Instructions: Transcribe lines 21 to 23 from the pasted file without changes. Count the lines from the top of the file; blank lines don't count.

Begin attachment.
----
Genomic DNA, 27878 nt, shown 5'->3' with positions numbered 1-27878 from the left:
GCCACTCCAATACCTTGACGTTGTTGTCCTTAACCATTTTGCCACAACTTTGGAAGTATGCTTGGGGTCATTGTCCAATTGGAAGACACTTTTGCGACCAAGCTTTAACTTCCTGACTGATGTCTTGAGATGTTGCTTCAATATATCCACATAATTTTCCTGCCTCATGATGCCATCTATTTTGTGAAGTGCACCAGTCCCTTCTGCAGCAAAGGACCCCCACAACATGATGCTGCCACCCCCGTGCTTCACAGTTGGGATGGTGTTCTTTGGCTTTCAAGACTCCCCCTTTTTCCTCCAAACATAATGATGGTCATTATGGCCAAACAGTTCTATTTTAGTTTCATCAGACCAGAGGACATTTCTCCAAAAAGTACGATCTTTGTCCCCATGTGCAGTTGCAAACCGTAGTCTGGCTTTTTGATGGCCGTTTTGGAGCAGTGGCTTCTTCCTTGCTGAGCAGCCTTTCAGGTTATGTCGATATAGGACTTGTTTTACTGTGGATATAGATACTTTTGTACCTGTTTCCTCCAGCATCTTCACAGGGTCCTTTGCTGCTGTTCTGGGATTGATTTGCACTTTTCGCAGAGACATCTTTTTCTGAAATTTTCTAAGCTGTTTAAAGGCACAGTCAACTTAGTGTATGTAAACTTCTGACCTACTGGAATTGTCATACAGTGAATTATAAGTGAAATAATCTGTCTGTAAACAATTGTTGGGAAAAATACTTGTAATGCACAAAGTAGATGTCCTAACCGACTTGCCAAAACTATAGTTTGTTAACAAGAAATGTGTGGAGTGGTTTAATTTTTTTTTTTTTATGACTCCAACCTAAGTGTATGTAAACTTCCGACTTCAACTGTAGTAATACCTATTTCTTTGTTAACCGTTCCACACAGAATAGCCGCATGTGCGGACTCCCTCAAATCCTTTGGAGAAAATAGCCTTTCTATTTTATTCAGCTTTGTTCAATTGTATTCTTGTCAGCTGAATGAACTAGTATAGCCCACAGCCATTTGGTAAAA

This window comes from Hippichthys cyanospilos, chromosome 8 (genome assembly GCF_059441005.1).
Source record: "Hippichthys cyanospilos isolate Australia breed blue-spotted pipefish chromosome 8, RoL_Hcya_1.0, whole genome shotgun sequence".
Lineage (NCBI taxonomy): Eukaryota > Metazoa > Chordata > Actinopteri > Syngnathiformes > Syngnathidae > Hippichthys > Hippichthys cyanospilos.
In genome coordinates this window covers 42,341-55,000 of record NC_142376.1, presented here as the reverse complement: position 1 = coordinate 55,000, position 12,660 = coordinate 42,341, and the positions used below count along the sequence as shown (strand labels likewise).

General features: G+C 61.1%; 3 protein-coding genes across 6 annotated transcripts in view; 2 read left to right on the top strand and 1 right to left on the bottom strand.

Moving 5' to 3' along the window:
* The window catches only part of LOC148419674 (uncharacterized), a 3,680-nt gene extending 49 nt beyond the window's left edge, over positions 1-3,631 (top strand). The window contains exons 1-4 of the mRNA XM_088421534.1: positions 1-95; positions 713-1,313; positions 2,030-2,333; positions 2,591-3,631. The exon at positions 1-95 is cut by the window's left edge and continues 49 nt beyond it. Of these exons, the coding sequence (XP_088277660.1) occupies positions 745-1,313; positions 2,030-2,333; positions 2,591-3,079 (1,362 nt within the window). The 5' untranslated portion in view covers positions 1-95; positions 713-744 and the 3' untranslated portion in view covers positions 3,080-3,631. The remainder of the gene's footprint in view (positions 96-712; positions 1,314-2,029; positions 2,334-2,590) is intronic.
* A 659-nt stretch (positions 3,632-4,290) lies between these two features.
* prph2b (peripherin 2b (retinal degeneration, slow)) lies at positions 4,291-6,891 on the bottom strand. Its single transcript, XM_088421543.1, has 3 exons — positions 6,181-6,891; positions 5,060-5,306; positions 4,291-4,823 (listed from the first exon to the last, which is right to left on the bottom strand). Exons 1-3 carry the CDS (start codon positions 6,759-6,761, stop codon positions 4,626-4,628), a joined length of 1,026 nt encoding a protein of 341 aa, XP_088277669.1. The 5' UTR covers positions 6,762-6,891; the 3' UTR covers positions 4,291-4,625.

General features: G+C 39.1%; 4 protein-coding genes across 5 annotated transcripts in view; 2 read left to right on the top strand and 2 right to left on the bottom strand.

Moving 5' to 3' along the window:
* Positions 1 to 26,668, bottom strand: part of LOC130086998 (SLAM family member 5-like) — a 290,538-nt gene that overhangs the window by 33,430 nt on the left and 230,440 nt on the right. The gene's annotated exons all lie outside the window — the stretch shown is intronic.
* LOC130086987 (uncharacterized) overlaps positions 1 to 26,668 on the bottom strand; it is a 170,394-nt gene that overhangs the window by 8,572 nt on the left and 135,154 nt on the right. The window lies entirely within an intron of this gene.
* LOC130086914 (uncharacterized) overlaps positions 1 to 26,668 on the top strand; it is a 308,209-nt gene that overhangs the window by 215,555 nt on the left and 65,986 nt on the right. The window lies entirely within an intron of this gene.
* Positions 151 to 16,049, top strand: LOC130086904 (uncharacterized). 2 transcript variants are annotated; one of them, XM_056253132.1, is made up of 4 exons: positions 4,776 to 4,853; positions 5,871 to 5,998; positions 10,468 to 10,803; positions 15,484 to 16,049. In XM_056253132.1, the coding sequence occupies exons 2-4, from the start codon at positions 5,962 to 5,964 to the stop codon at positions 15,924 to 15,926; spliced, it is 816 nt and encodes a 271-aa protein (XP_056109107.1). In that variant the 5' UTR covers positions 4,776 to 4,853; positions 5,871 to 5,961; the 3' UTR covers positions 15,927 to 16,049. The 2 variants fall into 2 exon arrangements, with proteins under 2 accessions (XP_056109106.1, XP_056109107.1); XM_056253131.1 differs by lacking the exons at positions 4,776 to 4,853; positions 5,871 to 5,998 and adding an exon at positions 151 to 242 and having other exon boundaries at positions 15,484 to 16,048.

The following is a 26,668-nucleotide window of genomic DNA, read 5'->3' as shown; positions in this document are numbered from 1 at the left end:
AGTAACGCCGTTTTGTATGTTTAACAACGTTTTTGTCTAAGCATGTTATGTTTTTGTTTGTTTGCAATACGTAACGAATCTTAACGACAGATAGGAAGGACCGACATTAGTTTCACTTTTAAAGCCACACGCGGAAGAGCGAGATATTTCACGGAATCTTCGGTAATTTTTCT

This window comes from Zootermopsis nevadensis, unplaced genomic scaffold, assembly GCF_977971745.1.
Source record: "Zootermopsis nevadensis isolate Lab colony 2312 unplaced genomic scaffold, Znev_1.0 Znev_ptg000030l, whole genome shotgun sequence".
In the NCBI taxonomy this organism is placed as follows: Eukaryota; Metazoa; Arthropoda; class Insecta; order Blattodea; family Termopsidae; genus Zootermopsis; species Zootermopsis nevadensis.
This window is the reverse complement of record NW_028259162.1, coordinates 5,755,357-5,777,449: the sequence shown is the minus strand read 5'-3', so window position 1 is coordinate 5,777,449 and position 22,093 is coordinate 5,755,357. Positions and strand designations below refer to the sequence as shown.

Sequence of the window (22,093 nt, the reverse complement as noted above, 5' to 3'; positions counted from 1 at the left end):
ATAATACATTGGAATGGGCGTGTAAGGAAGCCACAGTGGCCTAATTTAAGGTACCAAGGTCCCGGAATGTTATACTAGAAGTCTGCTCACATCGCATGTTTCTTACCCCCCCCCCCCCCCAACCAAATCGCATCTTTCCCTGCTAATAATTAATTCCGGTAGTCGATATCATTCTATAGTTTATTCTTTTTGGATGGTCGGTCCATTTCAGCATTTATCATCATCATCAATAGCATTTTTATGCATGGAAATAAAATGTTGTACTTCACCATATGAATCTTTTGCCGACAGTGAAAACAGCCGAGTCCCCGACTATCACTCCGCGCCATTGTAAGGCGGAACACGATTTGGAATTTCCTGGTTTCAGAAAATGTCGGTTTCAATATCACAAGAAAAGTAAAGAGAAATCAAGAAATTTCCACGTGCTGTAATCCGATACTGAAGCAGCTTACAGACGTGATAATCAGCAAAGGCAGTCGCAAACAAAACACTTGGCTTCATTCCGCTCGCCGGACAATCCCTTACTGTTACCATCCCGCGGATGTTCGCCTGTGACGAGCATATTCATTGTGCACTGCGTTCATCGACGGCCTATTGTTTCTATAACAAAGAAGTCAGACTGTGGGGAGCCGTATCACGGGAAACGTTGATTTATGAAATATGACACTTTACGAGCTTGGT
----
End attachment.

Source record: "Zootermopsis nevadensis isolate Lab colony 2312 unplaced genomic scaffold, Znev_1.0 Znev_ptg000030l, whole genome shotgun sequence".
In the NCBI taxonomy this organism is placed as follows: Eukaryota; Metazoa; Arthropoda; class Insecta; order Blattodea; family Termopsidae; genus Zootermopsis; species Zootermopsis nevadensis.
This window is the reverse complement of record NW_028259162.1, coordinates 5,755,357-5,777,449: the sequence shown is the minus strand read 5'-3', so window position 1 is coordinate 5,777,449 and position 22,093 is coordinate 5,755,357. Positions and strand designations below refer to the sequence as shown.